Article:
Race and College Success: Evidence from Missouri
AbstractConditional on enrollment, African American students are substantially less likely to graduate from 4-year public universities than white students. Using administrative micro data from Missouri, we decompose the graduation gap between African Americans and whites into four factors: (1) racial differences in how students sort to universities, (2) racial differences in how students sort to initial majors, (3) racial differences in school quality prior to entry, and (4) racial differences in other observed pre-entry skills. Pre-entry skills explain 65 and 86 percent of the gap for women and men respectively. A small role is found for differential sorting into college, particularly for women, and this is driven by African Americans being disproportionately represented at urban schools and the schools at the very bottom of the quality distribution.
Download InfoIf you experience problems downloading a file, check if you have the proper application to view it first. In case of further problems read the IDEAS help page. Note that these files are not on the IDEAS site. Please be patient as the files may be large.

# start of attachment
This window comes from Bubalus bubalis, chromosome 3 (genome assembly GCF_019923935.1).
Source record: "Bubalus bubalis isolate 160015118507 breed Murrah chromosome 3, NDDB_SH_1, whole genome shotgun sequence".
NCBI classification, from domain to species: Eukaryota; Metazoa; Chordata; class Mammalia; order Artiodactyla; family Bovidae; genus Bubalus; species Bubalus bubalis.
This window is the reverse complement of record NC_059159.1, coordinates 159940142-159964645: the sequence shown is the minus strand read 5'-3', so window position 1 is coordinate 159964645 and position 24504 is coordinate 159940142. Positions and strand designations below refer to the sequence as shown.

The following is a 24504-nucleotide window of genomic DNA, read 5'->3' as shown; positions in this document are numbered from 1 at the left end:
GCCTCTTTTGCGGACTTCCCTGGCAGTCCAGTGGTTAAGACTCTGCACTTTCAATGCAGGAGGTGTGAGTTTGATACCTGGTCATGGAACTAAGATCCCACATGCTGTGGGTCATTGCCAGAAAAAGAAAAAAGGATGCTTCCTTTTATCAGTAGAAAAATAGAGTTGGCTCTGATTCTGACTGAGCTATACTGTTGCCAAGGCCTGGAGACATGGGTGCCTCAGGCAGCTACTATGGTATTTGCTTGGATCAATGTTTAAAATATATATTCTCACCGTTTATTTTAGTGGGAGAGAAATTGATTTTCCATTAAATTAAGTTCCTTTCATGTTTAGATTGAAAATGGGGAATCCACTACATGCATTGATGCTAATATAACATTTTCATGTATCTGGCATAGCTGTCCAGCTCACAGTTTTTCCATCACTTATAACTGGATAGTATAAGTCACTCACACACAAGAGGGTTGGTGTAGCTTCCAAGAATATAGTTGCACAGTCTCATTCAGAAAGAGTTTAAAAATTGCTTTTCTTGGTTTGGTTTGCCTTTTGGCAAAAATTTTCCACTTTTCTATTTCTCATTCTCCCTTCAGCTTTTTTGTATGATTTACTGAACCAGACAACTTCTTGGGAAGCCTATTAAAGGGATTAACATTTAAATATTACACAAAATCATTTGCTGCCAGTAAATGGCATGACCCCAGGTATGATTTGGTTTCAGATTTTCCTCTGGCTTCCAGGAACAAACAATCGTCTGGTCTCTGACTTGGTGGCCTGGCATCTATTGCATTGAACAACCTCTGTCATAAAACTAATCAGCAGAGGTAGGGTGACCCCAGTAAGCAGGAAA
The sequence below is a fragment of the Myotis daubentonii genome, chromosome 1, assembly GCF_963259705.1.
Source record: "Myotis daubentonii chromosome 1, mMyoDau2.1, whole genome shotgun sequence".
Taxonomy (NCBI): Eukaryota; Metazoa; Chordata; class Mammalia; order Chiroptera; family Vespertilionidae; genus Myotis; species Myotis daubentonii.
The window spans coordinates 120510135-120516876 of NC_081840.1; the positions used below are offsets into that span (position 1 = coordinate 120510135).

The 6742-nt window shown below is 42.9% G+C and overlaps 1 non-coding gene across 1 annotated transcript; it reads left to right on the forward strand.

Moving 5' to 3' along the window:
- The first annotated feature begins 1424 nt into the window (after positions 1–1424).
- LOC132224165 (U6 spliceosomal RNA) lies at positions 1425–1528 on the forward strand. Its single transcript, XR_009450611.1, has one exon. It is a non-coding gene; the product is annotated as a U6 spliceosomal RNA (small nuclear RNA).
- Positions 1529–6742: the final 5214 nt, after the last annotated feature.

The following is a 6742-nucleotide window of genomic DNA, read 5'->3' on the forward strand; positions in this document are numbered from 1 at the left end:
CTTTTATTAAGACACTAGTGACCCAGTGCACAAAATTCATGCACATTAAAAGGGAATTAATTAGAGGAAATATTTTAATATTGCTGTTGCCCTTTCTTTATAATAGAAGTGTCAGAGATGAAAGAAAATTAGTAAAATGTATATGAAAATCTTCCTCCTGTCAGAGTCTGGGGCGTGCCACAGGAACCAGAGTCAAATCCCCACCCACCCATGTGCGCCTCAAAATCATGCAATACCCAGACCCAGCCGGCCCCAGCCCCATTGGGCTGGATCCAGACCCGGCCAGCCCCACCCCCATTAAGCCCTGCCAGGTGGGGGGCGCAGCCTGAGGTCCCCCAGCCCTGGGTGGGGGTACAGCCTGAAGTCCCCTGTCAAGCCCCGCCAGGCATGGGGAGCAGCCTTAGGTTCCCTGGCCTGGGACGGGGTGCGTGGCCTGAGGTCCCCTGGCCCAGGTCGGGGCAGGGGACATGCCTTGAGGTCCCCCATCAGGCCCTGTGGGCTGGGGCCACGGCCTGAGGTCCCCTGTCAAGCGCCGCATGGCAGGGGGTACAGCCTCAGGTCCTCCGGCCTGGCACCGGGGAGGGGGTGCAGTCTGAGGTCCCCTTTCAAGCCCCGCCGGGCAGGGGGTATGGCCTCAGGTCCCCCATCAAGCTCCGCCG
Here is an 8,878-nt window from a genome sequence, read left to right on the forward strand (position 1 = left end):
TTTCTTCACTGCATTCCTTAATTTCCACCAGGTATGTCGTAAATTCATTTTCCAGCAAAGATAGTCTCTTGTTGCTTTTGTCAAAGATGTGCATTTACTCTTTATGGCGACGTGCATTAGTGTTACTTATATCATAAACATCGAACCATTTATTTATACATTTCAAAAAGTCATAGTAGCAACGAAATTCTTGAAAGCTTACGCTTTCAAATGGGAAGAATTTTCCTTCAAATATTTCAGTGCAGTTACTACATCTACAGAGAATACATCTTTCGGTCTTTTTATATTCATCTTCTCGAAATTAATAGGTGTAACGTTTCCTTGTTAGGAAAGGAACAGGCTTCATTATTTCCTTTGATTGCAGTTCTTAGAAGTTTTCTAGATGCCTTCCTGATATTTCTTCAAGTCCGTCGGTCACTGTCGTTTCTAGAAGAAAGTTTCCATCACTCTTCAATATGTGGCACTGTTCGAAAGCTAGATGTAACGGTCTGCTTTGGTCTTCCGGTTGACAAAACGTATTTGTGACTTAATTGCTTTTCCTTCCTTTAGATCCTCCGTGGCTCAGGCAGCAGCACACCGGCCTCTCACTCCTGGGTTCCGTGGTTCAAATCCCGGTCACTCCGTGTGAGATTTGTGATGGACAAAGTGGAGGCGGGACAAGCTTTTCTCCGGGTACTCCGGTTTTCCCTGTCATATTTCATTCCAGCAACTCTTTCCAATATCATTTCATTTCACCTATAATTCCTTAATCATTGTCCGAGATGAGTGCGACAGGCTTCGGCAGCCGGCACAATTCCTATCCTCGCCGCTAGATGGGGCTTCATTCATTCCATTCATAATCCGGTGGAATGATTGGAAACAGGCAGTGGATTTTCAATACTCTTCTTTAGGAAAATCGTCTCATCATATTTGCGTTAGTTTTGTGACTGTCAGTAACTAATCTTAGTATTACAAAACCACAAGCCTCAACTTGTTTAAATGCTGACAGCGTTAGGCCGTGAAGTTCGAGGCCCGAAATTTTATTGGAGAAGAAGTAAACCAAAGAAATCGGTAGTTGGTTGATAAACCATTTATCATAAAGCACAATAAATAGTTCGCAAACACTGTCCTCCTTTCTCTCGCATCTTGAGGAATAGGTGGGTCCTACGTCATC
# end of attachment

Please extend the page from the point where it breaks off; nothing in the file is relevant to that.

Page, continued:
Bibliographic InfoPaper provided by National Bureau of Economic Research, Inc in its series NBER Working Papers with number 19188.
Date of creation: Jun 2013
Date of revision:
Contact details of provider:
Postal: National Bureau of Economic Research, 1050 Massachusetts Avenue Cambridge, MA 02138, U.S.A.
Web page: http://www.nber.org
More information through EDIRC
Find related papers by JEL classification:
- I23 - Health, Education, and Welfare - - Education - - - Higher Education and Research Institutions
- J15 - Labor and Demographic Economics - - Demographic Economics - - - Economics of Minorities, Races, and Immigrants; Non-labor Discrimination
This paper has been announced in the following NEP Reports:
- NEP-ALL-2013-07-05 (All new papers)
- NEP-DEM-2013-07-05 (Demographic Economics)
- NEP-EDU-2013-07-05 (Education)
You can help add them by filling out this form.
reading list or among the top items on IDEAS.Access and download statisticsgeneral information about how to correct material in RePEc.
For technical questions regarding this item, or to correct its authors, title, abstract, bibliographic or download information, contact: ().
If references are entirely missing, you can add them using this form.